Hidden acidosis: an explanation of acid–base and lactate changes occurring in umbilical cord blood after delayed sampling
Correspondence: Dr P Mokarami, Department of Neurology, Skåne University Hospital, S–20502 Malmö, Sweden. Email firstname.lastname@example.org
To explore the ‘hidden acidosis’ phenomenon, in which there is a washout of acid metabolites from peripheral tissues in both vaginal and abdominal deliveries, by investigating temporal umbilical cord blood acid–base and lactate changes after delayed blood sampling.
Prospective comparative study.
Umbilical cord blood from 124 newborns.
Arterial and venous cord blood was sampled immediately after birth (T0), and at 45 seconds (T45), from unclamped cords with intact pulsations taken from 66 neonates born vaginally and 58 neonates born via planned caesarean section at 36–42 weeks of gestation. Non-parametric tests were used for statistical comparisons, with P < 0.05 considered significant.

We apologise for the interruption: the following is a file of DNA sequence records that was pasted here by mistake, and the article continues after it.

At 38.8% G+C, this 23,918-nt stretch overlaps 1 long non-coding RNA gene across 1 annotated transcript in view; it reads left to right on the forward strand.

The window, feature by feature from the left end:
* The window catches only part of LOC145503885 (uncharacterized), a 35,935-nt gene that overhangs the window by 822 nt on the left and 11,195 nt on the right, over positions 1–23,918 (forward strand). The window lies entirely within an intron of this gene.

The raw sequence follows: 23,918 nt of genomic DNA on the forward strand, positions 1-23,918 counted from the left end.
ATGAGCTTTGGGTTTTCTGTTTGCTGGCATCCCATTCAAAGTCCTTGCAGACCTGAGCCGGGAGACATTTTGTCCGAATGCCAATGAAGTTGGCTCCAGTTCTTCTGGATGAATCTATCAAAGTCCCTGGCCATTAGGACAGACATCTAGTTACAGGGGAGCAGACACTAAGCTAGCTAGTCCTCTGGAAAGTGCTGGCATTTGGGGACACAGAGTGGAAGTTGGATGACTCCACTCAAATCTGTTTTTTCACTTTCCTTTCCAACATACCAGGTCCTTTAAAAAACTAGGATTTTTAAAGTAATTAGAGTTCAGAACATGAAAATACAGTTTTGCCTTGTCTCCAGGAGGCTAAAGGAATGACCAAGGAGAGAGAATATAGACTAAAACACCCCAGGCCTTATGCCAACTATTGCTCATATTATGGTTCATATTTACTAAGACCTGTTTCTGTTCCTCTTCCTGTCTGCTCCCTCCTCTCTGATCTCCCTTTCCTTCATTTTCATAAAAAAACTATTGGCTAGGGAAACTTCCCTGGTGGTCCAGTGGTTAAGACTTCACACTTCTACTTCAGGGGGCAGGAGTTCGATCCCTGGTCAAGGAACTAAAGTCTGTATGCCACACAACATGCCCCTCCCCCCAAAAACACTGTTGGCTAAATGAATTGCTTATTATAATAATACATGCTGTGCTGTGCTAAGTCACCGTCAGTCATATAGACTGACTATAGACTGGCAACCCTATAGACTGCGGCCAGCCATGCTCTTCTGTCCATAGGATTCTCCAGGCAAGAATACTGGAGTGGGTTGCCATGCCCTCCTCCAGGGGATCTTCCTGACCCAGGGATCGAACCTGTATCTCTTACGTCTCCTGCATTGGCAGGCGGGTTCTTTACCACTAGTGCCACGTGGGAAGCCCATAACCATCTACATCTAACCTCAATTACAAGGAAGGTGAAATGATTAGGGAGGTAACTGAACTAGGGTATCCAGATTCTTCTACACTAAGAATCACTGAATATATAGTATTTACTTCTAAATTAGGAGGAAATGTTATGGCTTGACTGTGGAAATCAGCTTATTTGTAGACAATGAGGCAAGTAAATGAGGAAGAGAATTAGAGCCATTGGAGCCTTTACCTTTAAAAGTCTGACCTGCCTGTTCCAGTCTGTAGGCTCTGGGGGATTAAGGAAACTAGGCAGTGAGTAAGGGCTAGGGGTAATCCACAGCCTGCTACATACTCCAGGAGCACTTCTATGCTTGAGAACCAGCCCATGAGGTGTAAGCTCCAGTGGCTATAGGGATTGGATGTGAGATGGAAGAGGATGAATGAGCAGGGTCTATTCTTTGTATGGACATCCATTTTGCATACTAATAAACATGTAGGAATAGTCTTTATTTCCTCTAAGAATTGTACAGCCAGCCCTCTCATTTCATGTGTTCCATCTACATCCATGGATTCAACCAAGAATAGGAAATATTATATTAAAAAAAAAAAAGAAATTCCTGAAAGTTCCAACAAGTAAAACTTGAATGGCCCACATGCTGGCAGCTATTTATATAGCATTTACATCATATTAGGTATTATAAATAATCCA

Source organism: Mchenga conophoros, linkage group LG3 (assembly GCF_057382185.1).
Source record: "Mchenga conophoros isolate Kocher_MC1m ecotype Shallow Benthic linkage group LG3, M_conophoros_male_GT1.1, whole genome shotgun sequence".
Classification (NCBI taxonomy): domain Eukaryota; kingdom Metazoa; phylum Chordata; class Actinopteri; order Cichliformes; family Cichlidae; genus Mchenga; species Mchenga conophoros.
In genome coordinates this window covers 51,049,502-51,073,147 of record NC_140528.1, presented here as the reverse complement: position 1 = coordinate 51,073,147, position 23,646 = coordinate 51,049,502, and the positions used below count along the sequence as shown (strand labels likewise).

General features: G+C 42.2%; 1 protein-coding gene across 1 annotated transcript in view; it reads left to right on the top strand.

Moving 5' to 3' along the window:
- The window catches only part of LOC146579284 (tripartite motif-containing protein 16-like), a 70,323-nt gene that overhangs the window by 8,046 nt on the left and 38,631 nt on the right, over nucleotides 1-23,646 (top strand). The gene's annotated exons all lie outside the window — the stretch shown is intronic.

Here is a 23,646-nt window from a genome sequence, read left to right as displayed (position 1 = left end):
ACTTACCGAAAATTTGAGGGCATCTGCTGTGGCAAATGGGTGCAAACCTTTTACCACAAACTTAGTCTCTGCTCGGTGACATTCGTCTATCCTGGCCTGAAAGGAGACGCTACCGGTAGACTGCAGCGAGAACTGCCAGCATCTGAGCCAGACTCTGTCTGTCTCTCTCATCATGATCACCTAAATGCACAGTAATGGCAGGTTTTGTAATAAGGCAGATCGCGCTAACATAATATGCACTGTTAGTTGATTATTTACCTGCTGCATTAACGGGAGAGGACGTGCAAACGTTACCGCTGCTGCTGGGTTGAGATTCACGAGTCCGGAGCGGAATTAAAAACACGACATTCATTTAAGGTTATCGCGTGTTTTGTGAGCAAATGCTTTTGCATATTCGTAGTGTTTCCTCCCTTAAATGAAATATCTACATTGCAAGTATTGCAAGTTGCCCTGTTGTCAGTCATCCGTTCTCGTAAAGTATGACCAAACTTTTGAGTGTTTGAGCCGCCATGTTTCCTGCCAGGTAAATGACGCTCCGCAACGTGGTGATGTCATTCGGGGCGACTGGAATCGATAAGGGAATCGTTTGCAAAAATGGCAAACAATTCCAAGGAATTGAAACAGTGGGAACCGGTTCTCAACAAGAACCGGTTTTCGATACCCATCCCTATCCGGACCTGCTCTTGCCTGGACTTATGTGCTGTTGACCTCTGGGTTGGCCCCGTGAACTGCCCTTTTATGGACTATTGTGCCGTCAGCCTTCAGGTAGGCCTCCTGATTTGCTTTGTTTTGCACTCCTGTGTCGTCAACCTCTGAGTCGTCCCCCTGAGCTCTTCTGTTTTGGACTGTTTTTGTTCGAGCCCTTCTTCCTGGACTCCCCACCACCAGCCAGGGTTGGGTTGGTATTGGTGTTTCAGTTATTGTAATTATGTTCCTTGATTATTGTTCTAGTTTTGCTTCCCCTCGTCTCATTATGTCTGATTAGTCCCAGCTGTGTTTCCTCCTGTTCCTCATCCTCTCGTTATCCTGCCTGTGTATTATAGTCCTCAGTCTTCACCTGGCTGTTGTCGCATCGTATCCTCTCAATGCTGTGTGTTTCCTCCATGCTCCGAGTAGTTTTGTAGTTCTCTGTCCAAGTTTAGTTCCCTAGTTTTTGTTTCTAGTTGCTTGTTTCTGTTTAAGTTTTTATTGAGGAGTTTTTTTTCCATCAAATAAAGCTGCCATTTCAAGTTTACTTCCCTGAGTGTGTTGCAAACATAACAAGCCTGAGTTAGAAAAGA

Main outcome measures
Temporal changes (T0–T45) in umbilical cord blood pH, the partial pressure of CO2 () and O2 (), and in the concentrations of lactate, haematocrit (Hct), and haemoglobin (Hb).
Delayed umbilical cord sampling affected the acid–base balance and haematological parameters after both vaginal and caesarean deliveries, although the effect was more marked in the group delivered vaginally. The hidden acidosis phenomenon explains this change towards acidaemia and lactaemia. Arterial haemoconcentration was not the explanation of the acid–base drift.